VERMONT STATE MATHEMATICS COALITION TALENT SEARCH October 6, 2003

 

Test 1 of the 2003 - 2004 school year (Test 2 arrives at schools November 17, 2003)

 

Student Name ________________________ School ____________________________

 

Grade ________ Math Department Head _______________________________

 

Directions: Solve as many as you can of the problems and list your solutions on this sheet of paper.

On separate sheets, in an organized way, show how you solved the problems. You will be awarded

full credit for a complete correct answer which is adequately supported by mathematical reasoning.

You can receive half credit for correct answers which are the result of guesses, conjectures or

incomplete solutions. Included as incomplete solutions are solutions that list some, but not all,

solutions when the problem asks for solutions of equations. The decisions of the graders are final.

You may earn bonus points for "commendable solutions"- solutions that display creativity, ingenuity

and clarity. Your answers and solutions must be postmarked by November 3, 2003 and submitted to

Tony Trono, Vermont State Mathematics Coalition, 419 Colchester Avenue, Burlington, VT 05401.

(For Coalition information and a copy of the test: http://www.vermontinstitutes.org/vsmc)

 

1. Use each of the ten digits 0 through 9 exactly once to form two numbers whose product is as large as possible. If a and b are the two numbers, find .

Answer: _________________

 

2. Find all ordered pairs (x, y) which satisfy the equations

 

and

Answer: _________________

 

 

3. In the right triangle ABC, AE intersects BD so that CD = CE = 8, AD = 16, and BE = 24.

Find the area of triangle ABF.

 

 

 

 

 


Answer: _________________

 

 

 

 

 

4. The roots of the equation

are a, b, and c. Find the value of .

Answer: _________________

5. A triangle has area 12. The points A(6, 4) and B(3, -1) are two of the vertices of a triangle. The third vertex is an x-intercept or a y-intercept. Find the sum of all of these possible x-intercepts and y-intercepts.

 

Answer: _________________

6. In a special four by four magic square, four of the entries are

N(1, 3) = 14, N(2, 1) = 12, N(3, 2) = 10, and N(4, 4) = 16, where N(a, b) = m means that the number m is in row a and column b.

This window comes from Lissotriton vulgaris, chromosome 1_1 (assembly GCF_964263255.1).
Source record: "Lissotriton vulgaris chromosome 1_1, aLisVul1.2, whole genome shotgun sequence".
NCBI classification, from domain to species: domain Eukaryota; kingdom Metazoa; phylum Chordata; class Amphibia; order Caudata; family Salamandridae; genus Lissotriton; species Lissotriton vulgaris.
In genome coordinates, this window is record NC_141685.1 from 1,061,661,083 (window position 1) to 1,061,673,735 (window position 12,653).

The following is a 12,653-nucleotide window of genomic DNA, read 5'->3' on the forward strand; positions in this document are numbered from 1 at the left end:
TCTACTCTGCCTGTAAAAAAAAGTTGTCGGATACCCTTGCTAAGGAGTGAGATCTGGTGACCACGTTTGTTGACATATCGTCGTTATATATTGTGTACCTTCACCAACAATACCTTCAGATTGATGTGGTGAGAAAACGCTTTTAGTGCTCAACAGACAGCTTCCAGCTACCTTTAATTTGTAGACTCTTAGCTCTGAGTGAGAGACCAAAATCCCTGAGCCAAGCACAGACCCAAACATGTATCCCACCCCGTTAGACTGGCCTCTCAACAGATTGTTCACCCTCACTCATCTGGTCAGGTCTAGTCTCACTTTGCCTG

The other entries in the magic square are 2, 4, 6, 8, and 1, -3, -5, -7, -9, -11, -13, and 15.

As in any magic square, when you add the four numbers along any row, along any column, and along either main diagonal (that goes corner to corner), then the sum of those four numbers is the same number, say t. This is a special magic square because each of the following equations is also true:

N(1, 1) + N(1, 4) + N(4, 1) + N(4, 4) = t

N(2, 2) + N(2, 3) + N(3, 2) + N(3, 3) = t

N(1, 2) + N(1, 3) + N(4, 2) + N(4, 3) = t

N(2, 1) + N(2, 4) + N(3, 1) + N(3, 4) = t

N(1, 1) + N(1, 2) + N(2, 1) + N(2, 2) = t

N(1, 3) + N(1, 4) + N(2, 3) + N(2, 4) = t

N(3, 1) + N(3, 2) + N(4, 1) + N(4, 2) = t

N(3, 3) + N(3, 4) + N(4, 3) + N(4, 4) = t.

 

a) Find t.

b) How many different special magic squares satisfy the conditions of the problem? List these special magic squares.

 

Answer: a) ________, b) _________

 

 

7. A circle was drawn and a hexagon was inscribed within the circle. What is the area of the circle if the sides of the hexagon, in order, are 37, 37, 37, 52, 52, and 52, with all measurements in cm.

 

Answer: _________________

 

 

8. The sides of a right triangle have lengths a, b, and c with . Two circles of the same radius r are inscribed in the triangle as pictured with one circle tangent to AC and AB, the other circle tangent to AC and BC, and the circles tangent to each other. Express the radius r in terms of a, b, and c without using radicals.

 

 


Answer: _________________